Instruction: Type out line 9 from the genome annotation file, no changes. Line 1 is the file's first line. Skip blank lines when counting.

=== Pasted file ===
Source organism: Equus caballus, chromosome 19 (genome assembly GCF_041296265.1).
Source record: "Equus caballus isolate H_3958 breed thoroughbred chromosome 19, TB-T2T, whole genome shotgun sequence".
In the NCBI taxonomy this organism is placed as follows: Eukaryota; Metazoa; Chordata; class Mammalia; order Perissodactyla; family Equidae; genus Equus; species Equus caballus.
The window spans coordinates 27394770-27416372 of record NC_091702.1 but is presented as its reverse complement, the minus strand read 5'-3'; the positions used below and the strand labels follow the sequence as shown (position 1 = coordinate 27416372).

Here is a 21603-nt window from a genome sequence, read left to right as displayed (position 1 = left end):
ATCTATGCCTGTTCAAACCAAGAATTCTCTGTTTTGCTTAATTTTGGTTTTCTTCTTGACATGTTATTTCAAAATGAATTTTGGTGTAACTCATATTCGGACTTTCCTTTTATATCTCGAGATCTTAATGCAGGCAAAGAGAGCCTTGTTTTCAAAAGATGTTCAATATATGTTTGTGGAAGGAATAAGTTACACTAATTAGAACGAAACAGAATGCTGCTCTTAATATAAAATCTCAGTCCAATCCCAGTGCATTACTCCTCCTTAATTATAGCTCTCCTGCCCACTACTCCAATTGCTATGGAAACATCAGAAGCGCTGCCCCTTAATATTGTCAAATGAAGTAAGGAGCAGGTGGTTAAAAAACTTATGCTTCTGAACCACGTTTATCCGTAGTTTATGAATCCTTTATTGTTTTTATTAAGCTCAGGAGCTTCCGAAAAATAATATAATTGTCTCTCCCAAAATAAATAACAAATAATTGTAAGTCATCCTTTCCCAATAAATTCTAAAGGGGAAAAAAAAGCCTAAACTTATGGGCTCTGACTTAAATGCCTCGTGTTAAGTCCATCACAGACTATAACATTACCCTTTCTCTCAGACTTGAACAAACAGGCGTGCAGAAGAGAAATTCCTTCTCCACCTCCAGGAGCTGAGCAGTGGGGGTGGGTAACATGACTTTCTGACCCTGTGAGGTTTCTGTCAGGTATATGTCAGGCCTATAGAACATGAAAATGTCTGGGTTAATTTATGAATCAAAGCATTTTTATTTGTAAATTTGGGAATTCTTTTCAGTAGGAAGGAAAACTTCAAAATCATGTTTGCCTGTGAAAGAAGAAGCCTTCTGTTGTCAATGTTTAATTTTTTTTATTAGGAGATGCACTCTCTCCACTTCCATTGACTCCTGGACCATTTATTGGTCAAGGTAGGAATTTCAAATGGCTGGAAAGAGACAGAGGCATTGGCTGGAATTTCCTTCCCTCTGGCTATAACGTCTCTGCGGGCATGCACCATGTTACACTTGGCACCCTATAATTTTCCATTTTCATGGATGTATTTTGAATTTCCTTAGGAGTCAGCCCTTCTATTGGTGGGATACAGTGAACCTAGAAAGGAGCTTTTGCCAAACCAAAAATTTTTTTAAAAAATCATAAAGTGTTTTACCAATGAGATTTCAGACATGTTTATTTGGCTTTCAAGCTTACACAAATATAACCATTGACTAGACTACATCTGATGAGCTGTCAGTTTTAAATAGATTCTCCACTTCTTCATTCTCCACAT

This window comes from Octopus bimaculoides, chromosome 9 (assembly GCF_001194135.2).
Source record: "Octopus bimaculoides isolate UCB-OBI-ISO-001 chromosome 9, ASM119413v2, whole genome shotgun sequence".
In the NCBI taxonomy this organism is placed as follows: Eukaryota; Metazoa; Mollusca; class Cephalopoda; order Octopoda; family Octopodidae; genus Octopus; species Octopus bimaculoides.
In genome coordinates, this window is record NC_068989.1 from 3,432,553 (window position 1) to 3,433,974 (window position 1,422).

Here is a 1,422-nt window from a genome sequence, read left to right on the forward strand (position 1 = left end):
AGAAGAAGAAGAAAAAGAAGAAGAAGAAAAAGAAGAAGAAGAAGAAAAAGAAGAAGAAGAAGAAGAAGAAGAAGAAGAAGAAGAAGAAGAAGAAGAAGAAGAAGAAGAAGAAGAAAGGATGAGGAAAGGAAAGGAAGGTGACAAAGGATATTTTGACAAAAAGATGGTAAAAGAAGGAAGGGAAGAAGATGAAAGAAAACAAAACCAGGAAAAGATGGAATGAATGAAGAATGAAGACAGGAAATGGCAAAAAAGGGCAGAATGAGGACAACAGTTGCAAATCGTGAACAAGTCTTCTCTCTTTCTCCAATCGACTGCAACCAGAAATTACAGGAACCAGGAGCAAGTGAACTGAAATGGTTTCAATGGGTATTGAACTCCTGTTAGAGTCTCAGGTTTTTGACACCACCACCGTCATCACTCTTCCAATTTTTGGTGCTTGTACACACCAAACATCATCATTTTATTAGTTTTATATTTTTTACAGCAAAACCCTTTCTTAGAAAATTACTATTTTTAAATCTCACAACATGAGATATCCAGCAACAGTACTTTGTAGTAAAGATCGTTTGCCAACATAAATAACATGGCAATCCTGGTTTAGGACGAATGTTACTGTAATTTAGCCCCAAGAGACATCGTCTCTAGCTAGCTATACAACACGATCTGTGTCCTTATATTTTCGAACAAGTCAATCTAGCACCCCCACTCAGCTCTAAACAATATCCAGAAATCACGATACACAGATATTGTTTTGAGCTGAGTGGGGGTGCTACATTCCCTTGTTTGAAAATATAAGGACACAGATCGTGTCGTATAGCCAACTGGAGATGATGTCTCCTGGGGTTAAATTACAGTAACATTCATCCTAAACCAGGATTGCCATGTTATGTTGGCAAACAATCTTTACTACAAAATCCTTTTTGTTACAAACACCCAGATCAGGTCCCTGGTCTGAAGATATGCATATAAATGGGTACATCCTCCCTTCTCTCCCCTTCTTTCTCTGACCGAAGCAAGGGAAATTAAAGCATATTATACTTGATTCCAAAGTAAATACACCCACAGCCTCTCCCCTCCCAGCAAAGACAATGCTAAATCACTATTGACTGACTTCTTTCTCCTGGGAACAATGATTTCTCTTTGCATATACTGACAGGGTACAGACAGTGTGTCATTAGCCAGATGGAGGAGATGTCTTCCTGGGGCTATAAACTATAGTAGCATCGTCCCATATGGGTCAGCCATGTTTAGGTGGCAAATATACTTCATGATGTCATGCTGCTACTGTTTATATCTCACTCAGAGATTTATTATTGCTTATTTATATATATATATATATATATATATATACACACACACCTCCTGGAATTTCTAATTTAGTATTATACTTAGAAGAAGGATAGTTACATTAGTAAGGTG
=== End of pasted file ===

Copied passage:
In the NCBI taxonomy this organism is placed as follows: Eukaryota; Metazoa; Mollusca; class Cephalopoda; order Octopoda; family Octopodidae; genus Octopus; species Octopus bimaculoides.